A few weeks ago we reported the closure of the Philosophy Department at Middlesex University, and since then the fight to keep it open has continued. Alongside many thousands of people signing petitions, there has been a two-week occupation of one of the large administrative centres on the Trent Park campus, and after that was broken up by a high court injunction there was a follow-up 24 hour occupation in a library. Now the university has announced suspensions of four students and three professors in the faculty. Some of the suspended students are international students and there is worry that their suspensions could impact on their visas to stay in the country. On the faculty side, suspended staff members are being told that they cannot attend meetings with their unions. Anyway, higher quality news is available from http://www.savemdxphil.com and I recommend you all check it out, in the meantime I would like to engage in some speculation as to what this situation is really all about.
I have had the feeling for a few weeks that this isn’t really about philosophy at all. Well it is and it isn’t. What you have, in the Philosophy Department at Middlesex is something very different from a lot of the rest of the university. Where other departments are focussing on providing vocational qualifications in non-traditional subjects, the Philosophy Department has been at the height of rigorous academic critical thought. And so, I believe, in getting rid of the philosophy department, the university may be preparing to become fully privatised. If they target philosophy, where they know there are a whole lot of people who would object to privatisation who would go too, if the lefties already withdraw from the university, if the battle looks like it is lost when the philosophy department goes, then they know they can probably have a clean sweep when some company decides to buy the university from the government.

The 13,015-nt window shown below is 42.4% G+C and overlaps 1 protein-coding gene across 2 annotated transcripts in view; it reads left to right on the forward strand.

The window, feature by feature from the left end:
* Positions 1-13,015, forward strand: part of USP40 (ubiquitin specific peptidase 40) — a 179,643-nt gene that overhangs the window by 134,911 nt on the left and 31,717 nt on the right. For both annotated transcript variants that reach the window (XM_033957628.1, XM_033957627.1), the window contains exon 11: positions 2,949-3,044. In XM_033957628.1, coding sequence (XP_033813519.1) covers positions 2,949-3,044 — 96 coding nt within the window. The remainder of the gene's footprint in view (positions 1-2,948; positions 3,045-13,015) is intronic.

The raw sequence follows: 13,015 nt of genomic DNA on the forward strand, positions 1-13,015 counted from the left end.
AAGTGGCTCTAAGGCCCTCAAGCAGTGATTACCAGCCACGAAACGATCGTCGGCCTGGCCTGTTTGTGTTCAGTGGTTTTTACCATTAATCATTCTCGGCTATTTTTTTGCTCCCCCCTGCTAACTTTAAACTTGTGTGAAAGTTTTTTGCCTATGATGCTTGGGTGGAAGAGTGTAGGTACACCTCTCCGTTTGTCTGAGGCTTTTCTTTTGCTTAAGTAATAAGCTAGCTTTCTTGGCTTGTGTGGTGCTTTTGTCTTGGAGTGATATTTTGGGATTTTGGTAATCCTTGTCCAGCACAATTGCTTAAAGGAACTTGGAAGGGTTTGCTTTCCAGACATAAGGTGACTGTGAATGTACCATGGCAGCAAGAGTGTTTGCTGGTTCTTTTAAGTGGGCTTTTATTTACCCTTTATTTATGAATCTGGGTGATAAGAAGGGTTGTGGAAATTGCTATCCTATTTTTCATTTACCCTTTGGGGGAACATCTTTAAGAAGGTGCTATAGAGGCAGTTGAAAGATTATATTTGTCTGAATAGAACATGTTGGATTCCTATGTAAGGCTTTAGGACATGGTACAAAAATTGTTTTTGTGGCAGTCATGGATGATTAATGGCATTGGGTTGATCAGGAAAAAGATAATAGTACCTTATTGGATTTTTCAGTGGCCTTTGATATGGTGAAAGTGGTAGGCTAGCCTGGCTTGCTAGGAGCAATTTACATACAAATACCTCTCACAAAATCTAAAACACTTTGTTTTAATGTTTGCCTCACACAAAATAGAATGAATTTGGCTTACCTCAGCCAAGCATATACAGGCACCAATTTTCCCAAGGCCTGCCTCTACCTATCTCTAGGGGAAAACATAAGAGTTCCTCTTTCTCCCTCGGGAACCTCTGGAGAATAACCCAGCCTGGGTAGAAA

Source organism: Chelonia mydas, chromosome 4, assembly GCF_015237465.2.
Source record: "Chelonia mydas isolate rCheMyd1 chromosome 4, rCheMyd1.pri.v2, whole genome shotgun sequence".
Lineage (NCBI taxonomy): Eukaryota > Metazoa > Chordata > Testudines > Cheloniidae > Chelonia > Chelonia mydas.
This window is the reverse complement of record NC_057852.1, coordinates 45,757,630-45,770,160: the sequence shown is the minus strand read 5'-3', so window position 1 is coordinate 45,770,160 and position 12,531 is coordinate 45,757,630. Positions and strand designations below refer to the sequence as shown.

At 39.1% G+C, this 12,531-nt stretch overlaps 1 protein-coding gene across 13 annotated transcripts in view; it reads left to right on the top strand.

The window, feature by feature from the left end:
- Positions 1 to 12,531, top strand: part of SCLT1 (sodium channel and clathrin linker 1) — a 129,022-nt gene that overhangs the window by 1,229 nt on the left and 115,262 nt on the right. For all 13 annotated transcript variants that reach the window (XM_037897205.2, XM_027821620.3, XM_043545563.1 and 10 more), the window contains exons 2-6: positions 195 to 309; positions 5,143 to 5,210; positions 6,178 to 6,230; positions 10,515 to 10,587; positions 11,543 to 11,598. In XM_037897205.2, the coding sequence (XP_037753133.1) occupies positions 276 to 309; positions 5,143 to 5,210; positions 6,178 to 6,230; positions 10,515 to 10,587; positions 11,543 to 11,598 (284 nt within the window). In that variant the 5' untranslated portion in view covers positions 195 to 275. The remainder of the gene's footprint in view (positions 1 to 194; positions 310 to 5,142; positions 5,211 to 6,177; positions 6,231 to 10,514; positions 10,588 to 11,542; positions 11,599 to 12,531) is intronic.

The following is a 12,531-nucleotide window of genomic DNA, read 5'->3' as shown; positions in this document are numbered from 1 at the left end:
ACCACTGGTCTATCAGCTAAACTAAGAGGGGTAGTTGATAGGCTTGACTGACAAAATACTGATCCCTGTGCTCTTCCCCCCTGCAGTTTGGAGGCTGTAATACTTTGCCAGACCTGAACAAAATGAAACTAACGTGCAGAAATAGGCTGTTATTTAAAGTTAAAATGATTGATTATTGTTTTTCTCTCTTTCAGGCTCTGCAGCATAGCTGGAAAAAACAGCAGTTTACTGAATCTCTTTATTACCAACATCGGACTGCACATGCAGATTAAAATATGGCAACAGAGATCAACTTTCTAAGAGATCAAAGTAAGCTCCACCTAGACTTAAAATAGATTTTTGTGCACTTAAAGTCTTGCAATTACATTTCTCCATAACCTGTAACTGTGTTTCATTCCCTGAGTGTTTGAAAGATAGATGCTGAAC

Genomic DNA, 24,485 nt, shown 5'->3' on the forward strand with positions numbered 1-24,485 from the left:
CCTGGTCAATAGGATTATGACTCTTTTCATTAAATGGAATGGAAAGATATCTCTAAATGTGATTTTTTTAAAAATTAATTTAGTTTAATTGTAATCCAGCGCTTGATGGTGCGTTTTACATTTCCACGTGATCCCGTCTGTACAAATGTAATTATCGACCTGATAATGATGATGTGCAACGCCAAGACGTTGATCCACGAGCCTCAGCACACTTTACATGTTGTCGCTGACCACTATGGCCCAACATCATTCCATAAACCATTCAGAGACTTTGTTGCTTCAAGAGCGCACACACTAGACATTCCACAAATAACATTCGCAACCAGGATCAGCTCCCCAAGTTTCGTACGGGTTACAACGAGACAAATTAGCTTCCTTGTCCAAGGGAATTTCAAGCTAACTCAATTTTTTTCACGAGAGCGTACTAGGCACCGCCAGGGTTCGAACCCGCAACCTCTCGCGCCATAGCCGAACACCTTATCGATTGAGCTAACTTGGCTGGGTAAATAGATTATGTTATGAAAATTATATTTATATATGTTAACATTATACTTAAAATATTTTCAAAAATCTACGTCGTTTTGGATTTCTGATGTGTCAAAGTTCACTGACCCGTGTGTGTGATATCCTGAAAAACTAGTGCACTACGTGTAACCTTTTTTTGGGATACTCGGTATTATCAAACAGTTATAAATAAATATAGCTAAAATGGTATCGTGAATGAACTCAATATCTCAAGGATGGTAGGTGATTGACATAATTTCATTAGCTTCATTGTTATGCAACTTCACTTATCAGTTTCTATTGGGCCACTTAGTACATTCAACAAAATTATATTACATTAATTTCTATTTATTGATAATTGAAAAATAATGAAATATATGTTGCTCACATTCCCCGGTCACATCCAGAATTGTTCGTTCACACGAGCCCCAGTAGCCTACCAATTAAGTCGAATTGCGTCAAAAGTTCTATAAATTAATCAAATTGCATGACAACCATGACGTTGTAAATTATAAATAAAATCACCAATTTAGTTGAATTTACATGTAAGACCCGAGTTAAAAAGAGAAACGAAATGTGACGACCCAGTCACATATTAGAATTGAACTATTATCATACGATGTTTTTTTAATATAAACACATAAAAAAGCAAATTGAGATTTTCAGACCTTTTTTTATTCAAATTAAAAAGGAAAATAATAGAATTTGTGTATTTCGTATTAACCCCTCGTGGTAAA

And this goes along with all of the government’s current projects of selling off public services (for example royal mail, but I can’t see that HE won’t be affected too), in order to recoup money to pay off debt. It doesn’t matter much if there’s an academic blacklist on the university if you happen to be turning it into a private service-provider offering basic-level vocational courses to whichever international students bring in the most money for the company.
Yes, we do need to be defending the humanities, as they are being hit particularly hard by the current wave of cuts, and the emphasis on universities making money themselves, but we need to do this with an eye on the broader tendency towards privatisation, and if we don’t we may miss out on our opportunity to critique an agenda that not only challenges some types of education, but all higher education in this country.
In other Middlesex-related news, there’s a rally this afternoon (4pm) at the Hendon Campus, for those who oppose the cuts. It would be good to get as many people down there as possible.